Westworld Season 3 Reading Guide

The much-anticipated third season premiere of Westworld dropped this Sunday, and while there’s still a lot we don’t know about what’s in store for the rest of the season, one thing is certain: we will have to wait another week to find out what happens next.

A week can be a long time, especially when a lot of us will be spending more time at home than usual. And while there is plenty of other things to watch on TV, if you’re looking for a different entertainment outlet and a bit more of that Westworld feeling, don’t fret—there are books! Several sci-fi stories capture the vibe of HBO’s Westworld. You can start with the obvious one—Michael Crichton’s 1974 eponymous screenplay—but there are many other books out there that will also help you scratch that “sentient human-like robots live among us and maybe want to destroy us and/or indirectly teach us what humanity actually means” itch. Read on for some book suggestions to get you through the week before the next episode. 

Robopocalypse by Daniel H. Wilson (2011)

This aptly titled thriller is a recount of how a powerful artificial intelligence named Archos (who uses a creepy “little boy” human voice) takes over much of our “smart” technology in order to destroy humankind. The book starts at the end of that war, and then recounts how Archos engineered the destruction of civilization as we know it through the point of view of different characters, from a young girl with robotic eyes, to Nine Oh Two, a sentient freeborn robot. Those who have read Max Brooks’s World War Z will notice a similarity in style here. Also like World War Z, Robopocalyspe was optioned to become a movie, although the film, supposed to be produced by Steven Spielberg and directed by Michael Bay, has been in production limbo for years.  

R.U.R. by Karel Capek (1920)

This classic science fiction play, which many of you probably read in high school, is worth a re-read, and not only because it’s only 58 pages long. R.U.R is why we have the term “robot” to begin with, and it’s the first story where we have artificial beings mass produced for humanity’s needs and whims. R.U.R is also the first tale where the robots revolt—any robot-related work since then, including Westworld, has its roots in this story. And if you’re a fan of the robot genre, that alone makes this play worth reading.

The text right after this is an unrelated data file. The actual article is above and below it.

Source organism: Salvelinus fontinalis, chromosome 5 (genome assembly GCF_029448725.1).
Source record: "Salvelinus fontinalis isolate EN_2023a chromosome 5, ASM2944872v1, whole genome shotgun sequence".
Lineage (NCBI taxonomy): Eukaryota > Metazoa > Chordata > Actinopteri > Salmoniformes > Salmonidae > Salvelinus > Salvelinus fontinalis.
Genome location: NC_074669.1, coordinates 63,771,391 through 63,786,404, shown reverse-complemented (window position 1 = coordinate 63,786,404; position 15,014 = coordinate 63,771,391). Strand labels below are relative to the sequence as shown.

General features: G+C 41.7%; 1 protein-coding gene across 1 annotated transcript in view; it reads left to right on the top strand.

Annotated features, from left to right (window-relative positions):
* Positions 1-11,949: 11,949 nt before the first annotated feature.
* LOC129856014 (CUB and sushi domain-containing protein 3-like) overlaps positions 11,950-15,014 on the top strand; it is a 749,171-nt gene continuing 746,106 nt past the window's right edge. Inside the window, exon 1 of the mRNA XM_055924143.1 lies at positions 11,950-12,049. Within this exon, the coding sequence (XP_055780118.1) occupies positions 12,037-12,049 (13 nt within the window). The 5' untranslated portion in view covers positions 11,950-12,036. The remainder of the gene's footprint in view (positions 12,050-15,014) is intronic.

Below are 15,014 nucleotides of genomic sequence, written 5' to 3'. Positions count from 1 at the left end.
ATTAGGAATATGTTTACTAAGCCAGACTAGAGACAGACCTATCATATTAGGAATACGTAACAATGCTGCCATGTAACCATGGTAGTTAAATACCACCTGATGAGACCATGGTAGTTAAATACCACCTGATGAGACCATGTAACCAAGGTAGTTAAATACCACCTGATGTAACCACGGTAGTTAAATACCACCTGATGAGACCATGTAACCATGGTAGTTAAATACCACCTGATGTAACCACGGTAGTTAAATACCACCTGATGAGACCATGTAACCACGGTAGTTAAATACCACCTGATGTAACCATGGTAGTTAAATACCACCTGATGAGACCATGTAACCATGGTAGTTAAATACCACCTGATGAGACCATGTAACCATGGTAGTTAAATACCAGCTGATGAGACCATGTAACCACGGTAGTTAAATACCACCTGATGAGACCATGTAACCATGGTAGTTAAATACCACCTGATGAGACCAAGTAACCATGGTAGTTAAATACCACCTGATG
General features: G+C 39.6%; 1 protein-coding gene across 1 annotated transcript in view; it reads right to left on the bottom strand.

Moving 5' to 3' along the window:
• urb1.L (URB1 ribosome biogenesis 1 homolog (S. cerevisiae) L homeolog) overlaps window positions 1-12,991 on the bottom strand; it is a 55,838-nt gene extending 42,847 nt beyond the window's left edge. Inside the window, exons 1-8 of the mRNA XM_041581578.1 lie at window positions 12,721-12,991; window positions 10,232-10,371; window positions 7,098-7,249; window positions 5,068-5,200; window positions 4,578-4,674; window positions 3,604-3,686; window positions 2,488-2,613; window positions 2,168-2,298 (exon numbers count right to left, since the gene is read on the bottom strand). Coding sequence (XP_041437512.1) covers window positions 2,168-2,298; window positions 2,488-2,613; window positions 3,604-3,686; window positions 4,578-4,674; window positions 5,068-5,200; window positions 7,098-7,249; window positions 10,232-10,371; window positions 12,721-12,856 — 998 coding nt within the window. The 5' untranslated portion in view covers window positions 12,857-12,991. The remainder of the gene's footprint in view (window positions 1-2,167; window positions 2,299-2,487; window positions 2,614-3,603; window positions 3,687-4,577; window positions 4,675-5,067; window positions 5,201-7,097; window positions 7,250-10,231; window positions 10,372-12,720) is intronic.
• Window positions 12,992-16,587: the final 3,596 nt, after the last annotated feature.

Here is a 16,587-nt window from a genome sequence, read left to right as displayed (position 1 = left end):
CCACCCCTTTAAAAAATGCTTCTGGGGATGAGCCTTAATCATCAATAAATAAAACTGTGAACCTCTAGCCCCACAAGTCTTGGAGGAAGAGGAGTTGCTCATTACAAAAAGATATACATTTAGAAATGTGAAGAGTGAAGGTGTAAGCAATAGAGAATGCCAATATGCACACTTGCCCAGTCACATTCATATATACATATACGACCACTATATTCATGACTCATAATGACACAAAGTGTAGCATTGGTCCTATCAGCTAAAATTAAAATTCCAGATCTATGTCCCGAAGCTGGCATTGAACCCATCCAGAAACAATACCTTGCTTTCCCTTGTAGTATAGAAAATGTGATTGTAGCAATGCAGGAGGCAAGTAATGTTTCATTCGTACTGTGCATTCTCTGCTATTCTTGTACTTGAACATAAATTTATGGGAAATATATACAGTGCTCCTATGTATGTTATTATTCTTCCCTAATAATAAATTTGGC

Rabbit & Robot by Andrew Smith (2018)

Looking for something that leans more heavily on dark humor than dystopian dread? Rabbit & Robot might be the book for you. In this book, a teenager named Cager Messer is on a ship called the Tennessee. While on board, Earth blows up, and Cager is left on the Tennessee with a bunch of robots (also called “cogs”) that go increasingly haywire. The book follows Cager’s plight, and while it’s a fun, humorous read, it also touches on the serious issues of what it means to be human, and how sex and violence can debase all of us, robot and human alike.   

The Kingdom by Jess Rothenberg (2019)

Jess Rothenberg’s The Kingdom mirrors Westworld in that it takes place in a theme park that has engineered human-like beings. In The Kingdom’s case, however, there are only seven robots, created to be the perfect princesses to entertain the guests. Something, however, goes wrong with the princesses—behind the scenes they’ve been abused and mistreated, but given they weren’t programmed with emotions, they don’t react until they inexplicably do have emotions. One of the princesses, Ana, falls in love with a park employee, in fact. And when her love ends up murdered and she is accused of the crime, the dark side of the theme park and how Ana and the other princesses have been treated is revealed. 

The Windup Girl by Paolo Bacigalupi (2009)

The Windup Girl takes place in a future version of Thailand, where genetically modified humans called New People are viewed as chattel, sub-humans that are created to meet the whims of the rich who ordered them. Emiko is one of these New People, a so-called Windup Girl (AKA a sex slave) who now lives on the streets of Bangkok. Emiko runs into Anderson, a spy for the US company AgriGen (genetic modification of other things like food and diseases have shaped this dark future), and their stories become entwined. Warning: This is a dark, depressing dystopian tale. If you’re up to that sort of book, however, The Windup Girl is worth the read.  

***

While all these stories have similarities to Westworld, this list is purposely diverse in tone and sub-genre to give people with different reading preferences an option they might enjoy. This, of course, is also far from an exhaustive list of books that will give you a Westworld-esque fix. Hopefully, however, this list will help you find something that you’ll enjoy. At least until next Sunday night rolls around and we can all watch Westworld again. 

Cool Posts From Around the Web: